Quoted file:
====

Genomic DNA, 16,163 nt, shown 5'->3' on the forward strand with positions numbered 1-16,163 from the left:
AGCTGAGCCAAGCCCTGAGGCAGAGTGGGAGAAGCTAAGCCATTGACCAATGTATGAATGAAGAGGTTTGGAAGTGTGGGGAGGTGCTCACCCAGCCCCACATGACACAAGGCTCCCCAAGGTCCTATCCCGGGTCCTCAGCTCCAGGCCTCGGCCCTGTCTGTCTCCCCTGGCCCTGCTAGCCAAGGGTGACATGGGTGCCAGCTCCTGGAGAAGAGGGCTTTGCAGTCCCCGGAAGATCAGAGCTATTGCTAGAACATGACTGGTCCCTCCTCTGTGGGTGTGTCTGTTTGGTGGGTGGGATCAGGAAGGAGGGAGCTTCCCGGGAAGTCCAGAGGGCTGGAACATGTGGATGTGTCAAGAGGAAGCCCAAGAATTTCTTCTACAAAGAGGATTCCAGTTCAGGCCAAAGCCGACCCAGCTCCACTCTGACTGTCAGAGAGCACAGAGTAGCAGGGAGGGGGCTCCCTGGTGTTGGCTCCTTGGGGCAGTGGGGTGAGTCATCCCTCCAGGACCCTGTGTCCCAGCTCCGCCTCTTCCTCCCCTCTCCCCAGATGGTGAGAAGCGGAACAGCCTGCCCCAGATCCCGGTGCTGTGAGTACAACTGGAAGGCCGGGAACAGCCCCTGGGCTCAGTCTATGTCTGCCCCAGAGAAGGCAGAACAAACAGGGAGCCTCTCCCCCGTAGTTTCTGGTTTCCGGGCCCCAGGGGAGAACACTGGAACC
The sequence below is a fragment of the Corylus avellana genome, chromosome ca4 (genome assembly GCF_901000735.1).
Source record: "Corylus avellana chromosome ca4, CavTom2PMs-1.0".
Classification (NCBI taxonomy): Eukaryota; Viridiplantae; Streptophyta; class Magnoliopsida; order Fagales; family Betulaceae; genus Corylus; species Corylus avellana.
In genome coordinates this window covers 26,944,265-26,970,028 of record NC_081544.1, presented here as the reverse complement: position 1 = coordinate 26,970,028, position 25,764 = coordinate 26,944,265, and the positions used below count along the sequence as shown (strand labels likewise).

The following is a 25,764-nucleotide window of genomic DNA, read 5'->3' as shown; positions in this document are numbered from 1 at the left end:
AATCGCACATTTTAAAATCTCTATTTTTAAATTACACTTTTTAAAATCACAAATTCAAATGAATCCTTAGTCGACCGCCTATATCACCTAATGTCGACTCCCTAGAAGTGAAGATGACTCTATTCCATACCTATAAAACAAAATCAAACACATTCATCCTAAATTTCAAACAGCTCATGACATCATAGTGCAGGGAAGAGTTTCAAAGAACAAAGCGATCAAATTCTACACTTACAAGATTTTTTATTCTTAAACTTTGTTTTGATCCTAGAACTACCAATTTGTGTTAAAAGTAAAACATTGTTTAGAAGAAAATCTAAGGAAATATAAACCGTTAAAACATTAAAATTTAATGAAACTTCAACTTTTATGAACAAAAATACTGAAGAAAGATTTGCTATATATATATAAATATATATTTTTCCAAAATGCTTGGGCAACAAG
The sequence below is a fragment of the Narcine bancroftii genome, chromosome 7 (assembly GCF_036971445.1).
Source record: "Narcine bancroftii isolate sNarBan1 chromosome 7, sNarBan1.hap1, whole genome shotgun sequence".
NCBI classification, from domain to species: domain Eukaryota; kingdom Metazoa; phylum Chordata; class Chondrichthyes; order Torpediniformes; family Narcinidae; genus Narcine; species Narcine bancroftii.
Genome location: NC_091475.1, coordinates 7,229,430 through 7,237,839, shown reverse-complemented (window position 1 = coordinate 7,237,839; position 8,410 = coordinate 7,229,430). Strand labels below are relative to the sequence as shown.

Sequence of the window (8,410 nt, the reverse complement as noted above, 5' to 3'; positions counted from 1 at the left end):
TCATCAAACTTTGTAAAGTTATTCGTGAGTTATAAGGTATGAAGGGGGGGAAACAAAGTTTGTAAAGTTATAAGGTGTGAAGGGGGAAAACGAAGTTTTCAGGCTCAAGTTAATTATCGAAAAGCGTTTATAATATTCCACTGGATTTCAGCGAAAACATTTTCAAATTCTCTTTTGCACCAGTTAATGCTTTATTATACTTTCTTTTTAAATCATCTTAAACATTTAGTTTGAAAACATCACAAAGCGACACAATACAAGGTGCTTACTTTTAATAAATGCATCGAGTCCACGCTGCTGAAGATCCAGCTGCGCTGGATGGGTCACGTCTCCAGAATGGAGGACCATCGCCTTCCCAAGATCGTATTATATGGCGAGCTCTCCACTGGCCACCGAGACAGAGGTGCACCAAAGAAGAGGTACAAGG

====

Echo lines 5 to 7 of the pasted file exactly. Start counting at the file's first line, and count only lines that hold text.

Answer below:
Classification (NCBI taxonomy): Eukaryota; Viridiplantae; Streptophyta; class Magnoliopsida; order Fagales; family Betulaceae; genus Corylus; species Corylus avellana.
In genome coordinates this window covers 26,944,265-26,970,028 of record NC_081544.1, presented here as the reverse complement: position 1 = coordinate 26,970,028, position 25,764 = coordinate 26,944,265, and the positions used below count along the sequence as shown (strand labels likewise).

The following is a 25,764-nucleotide window of genomic DNA, read 5'->3' as shown; positions in this document are numbered from 1 at the left end: